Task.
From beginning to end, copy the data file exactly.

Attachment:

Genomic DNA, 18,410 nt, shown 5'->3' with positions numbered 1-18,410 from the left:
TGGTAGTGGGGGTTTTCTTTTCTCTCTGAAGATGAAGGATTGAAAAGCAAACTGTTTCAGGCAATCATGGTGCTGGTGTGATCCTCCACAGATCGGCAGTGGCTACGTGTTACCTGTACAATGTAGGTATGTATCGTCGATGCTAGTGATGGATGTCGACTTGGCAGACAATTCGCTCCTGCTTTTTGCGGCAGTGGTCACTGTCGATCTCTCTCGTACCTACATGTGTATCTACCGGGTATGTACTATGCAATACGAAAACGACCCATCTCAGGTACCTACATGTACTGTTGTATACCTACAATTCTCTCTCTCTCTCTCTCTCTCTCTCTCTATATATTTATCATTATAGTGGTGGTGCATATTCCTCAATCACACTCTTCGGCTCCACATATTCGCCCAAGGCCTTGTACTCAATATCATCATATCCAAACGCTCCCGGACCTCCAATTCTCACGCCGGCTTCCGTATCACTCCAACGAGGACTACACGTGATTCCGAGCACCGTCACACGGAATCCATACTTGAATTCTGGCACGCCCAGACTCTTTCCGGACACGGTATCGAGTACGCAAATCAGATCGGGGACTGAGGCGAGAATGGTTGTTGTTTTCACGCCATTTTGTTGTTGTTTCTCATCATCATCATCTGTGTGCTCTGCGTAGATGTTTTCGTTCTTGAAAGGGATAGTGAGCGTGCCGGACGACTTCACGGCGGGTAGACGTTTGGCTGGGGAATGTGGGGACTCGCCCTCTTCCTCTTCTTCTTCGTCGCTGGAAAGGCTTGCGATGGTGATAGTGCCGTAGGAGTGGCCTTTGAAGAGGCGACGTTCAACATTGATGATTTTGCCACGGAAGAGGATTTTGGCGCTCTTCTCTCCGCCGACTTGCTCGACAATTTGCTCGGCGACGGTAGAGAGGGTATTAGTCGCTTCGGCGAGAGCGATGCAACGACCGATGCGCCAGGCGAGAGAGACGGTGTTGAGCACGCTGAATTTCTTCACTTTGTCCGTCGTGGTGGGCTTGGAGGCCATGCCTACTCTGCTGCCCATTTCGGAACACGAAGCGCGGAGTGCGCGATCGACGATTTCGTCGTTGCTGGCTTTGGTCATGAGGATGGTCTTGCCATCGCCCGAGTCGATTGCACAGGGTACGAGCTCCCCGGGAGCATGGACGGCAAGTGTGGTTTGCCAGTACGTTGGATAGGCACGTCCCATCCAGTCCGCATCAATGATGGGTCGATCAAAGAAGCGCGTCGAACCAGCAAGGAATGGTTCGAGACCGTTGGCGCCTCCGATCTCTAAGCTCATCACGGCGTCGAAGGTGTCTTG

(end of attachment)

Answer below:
Genomic DNA, 18,410 nt, shown 5'->3' with positions numbered 1-18,410 from the left:
TGGTAGTGGGGGTTTTCTTTTCTCTCTGAAGATGAAGGATTGAAAAGCAAACTGTTTCAGGCAATCATGGTGCTGGTGTGATCCTCCACAGATCGGCAGTGGCTACGTGTTACCTGTACAATGTAGGTATGTATCGTCGATGCTAGTGATGGATGTCGACTTGGCAGACAATTCGCTCCTGCTTTTTGCGGCAGTGGTCACTGTCGATCTCTCTCGTACCTACATGTGTATCTACCGGGTATGTACTATGCAATACGAAAACGACCCATCTCAGGTACCTACATGTACTGTTGTATACCTACAATTCTCTCTCTCTCTCTCTCTCTCTCTCTCTATATATTTATCATTATAGTGGTGGTGCATATTCCTCAATCACACTCTTCGGCTCCACATATTCGCCCAAGGCCTTGTACTCAATATCATCATATCCAAACGCTCCCGGACCTCCAATTCTCACGCCGGCTTCCGTATCACTCCAACGAGGACTACACGTGATTCCGAGCACCGTCACACGGAATCCATACTTGAATTCTGGCACGCCCAGACTCTTTCCGGACACGGTATCGAGTACGCAAATCAGATCGGGGACTGAGGCGAGAATGGTTGTTGTTTTCACGCCATTTTGTTGTTGTTTCTCATCATCATCATCTGTGTGCTCTGCGTAGATGTTTTCGTTCTTGAAAGGGATAGTGAGCGTGCCGGACGACTTCACGGCGGGTAGACGTTTGGCTGGGGAATGTGGGGACTCGCCCTCTTCCTCTTCTTCTTCGTCGCTGGAAAGGCTTGCGATGGTGATAGTGCCGTAGGAGTGGCCTTTGAAGAGGCGACGTTCAACATTGATGATTTTGCCACGGAAGAGGATTTTGGCGCTCTTCTCTCCGCCGACTTGCTCGACAATTTGCTCGGCGACGGTAGAGAGGGTATTAGTCGCTTCGGCGAGAGCGATGCAACGACCGATGCGCCAGGCGAGAGAGACGGTGTTGAGCACGCTGAATTTCTTCACTTTGTCCGTCGTGGTGGGCTTGGAGGCCATGCCTACTCTGCTGCCCATTTCGGAACACGAAGCGCGGAGTGCGCGATCGACGATTTCGTCGTTGCTGGCTTTGGTCATGAGGATGGTCTTGCCATCGCCCGAGTCGATTGCACAGGGTACGAGCTCCCCGGGAGCATGGACGGCAAGTGTGGTTTGCCAGTACGTTGGATAGGCACGTCCCATCCAGTCCGCATCAATGATGGGTCGATCAAAGAAGCGCGTCGAACCAGCAAGGAATGGTTCGAGACCGTTGGCGCCTCCGATCTCTAAGCTCATCACGGCGTCGAAGGTGTCTTG